Gill and I went apartment hunting yesterday. We found a great place: great location, great size, decent price, and with a bit of luck we’re going to get it. But that’s not the place I’m going to talk about.
I’m going to tell you about the apartment we didn’t take.
It wasn’t a bad place. About the same size overall – bigger bedroom, smaller living room. It had its pluses and minuses. All things being equal it was a dead heat between this place and the other. But as we were guided through a story unfolded. When it was over, you couldn’t have paid me to live there.
You see, the apartment is haunted.
We were taken up to the third floor by elevator. The manager led us down a pale narrow passage until we reached the very end, room 316. 316 was the number of our apartment in Victoria, the one Gill and I lived in before we left Canada almost a decade ago. Even the hallways were similar in style, painted in 1960’s Californian style stucco.
“I have to apologize,” said the manager. He’s a stocky bearded man. Cheerful, a people person who loves to socialize. “The place is a total mess. We haven’t had a chance to clear it out yet. The previous tenant died in hospital just last week.” This shocks me a little, but not much. I’ve had my share of death these last couple of years, and it’s not like I knew him.
But as we’re let inside it becomes clear this person did not die of old age. In the living room I saw a computer on the desk. It wasn’t the latest model and he might have been a tech savvy senior, but on the balcony there was a bicycle. A mountain bike. A quick glance around the room and my eyes falls on dozens of little signs that told me the same thing – this was not a senior’s apartment.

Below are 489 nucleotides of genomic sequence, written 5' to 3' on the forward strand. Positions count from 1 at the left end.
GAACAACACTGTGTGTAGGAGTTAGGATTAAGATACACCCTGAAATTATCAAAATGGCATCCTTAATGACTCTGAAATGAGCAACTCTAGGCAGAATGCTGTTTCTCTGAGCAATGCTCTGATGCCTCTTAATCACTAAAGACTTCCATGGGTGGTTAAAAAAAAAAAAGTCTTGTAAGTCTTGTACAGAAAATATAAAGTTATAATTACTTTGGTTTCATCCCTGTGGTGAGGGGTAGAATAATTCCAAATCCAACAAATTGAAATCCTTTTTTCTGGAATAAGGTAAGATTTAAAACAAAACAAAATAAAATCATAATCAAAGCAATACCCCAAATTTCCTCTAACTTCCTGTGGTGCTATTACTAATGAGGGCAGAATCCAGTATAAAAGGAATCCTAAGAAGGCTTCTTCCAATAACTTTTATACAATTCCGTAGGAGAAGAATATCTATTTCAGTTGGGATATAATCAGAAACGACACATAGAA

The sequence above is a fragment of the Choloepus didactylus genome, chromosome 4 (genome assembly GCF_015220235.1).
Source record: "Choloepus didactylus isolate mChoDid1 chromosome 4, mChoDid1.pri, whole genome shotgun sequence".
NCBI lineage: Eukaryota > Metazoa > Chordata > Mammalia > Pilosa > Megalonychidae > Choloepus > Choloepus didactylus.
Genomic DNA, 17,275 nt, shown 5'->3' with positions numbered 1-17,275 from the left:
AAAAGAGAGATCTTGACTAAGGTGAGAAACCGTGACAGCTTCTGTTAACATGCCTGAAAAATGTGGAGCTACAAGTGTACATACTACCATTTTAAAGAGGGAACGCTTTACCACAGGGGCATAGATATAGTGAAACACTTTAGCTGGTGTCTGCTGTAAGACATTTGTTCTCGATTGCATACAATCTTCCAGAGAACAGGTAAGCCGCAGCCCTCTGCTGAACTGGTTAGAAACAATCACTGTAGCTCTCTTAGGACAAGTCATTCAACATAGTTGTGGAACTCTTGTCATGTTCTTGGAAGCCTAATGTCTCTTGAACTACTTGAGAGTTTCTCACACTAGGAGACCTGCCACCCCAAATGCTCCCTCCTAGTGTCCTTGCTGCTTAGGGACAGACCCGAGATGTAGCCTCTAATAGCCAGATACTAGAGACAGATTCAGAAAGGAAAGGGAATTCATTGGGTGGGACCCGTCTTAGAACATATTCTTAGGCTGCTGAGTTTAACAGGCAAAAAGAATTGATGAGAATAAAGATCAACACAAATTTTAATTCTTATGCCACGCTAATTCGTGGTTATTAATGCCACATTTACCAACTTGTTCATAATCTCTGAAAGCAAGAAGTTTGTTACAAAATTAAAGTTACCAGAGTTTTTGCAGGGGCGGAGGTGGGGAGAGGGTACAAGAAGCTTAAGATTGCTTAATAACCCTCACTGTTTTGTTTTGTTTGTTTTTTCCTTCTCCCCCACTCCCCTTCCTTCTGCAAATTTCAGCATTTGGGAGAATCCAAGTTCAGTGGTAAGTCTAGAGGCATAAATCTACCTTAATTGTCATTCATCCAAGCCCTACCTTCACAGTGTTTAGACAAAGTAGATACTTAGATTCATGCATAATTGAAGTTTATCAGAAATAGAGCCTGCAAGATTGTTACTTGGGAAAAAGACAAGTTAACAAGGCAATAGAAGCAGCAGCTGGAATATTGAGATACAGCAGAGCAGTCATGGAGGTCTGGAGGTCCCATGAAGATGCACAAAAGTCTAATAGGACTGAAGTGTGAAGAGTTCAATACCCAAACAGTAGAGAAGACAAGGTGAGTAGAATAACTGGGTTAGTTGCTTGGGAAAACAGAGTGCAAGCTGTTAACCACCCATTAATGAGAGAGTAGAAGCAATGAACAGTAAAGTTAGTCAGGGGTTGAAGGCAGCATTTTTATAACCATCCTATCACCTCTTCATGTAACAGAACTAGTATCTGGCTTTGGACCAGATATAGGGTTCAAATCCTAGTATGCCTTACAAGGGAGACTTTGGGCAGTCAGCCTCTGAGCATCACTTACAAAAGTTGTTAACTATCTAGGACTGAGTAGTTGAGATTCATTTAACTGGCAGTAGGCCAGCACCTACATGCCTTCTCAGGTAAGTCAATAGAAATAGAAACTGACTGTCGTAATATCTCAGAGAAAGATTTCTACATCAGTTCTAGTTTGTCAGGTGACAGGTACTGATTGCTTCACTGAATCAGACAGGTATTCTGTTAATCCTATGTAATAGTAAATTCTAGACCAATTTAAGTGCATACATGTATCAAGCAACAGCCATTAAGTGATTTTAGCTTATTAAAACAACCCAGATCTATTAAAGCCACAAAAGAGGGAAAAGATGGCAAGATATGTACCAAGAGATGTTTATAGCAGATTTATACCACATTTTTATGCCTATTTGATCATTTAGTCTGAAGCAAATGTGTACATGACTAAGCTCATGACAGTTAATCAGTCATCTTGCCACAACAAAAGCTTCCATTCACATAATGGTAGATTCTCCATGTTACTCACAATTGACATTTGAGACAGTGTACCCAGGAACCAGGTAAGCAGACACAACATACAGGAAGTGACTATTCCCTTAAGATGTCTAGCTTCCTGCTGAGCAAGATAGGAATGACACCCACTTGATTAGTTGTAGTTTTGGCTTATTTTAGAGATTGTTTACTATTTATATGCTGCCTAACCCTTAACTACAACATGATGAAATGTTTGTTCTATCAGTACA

“Excuse me, but if you don’t mind me asking, how did the tenant die?” I ask.
The manager sighs. It’s clear he knew the man. “It was his liver. He drank himself to death.”
Now I am shocked, but it doesn’t answer the question I really wanted to ask. “How old was he?”
He thinks about it. “In his fifties, I think.”
I’m floored. I look back and see a guitar speaker next to the sofa, half-buried in clutter.
“He was a musician,” the manager continues. “Did pretty well for himself back in the day. Didn’t need money, so he just stayed inside and drank.”
Charles, Diana and Gillian go to check out the bedroom, but I continue to explore the living room. On the bookshelf are a couple of fedora-like hats. Among his books I see The Lord of the Rings, The Silmarillion, and a special hardcover edition of The Hobbit. There are a number of history and fantasy novels here, many of which I recognize. On one wall is a British flag and pictures of Piccadilly Circus. On a DVD shelf is a collection of action and sci-fi movies.
At this point I realize my heart is pounding and I’m breathing a bit faster.
The manager comes into the living room and pulls out some large framed pictures. “This is him,” he says, pointing to a concert poster, one of several.
It looks like it’s from the late seventies, there are four people in the picture in black and white on a yellow background. Three of them look like the Bee Gees, the fourth is dressed normally in dark clothing. He’s a slightly overweight guy with short dark hair and a high hairline. “He was a hell of a musician. Lived in England for a while. Real shame. Tried AA a few times, but it didn’t do any good. Had a degree, didn’t do anything with it.” To be honest I can’t quote the manager exactly, the snippets of information sink in, but I’m lost in my own world.
What in the name of Christmas Yet To Come is going on here? Change the man’s profession from musician to writer and I’m looking into some kind of a dark and twisted future that could have been.
The manager continues to reminisce, a hint of sadness in his conversational tone. “He was just bored, I think. Didn’t need any money, had nothing to do.”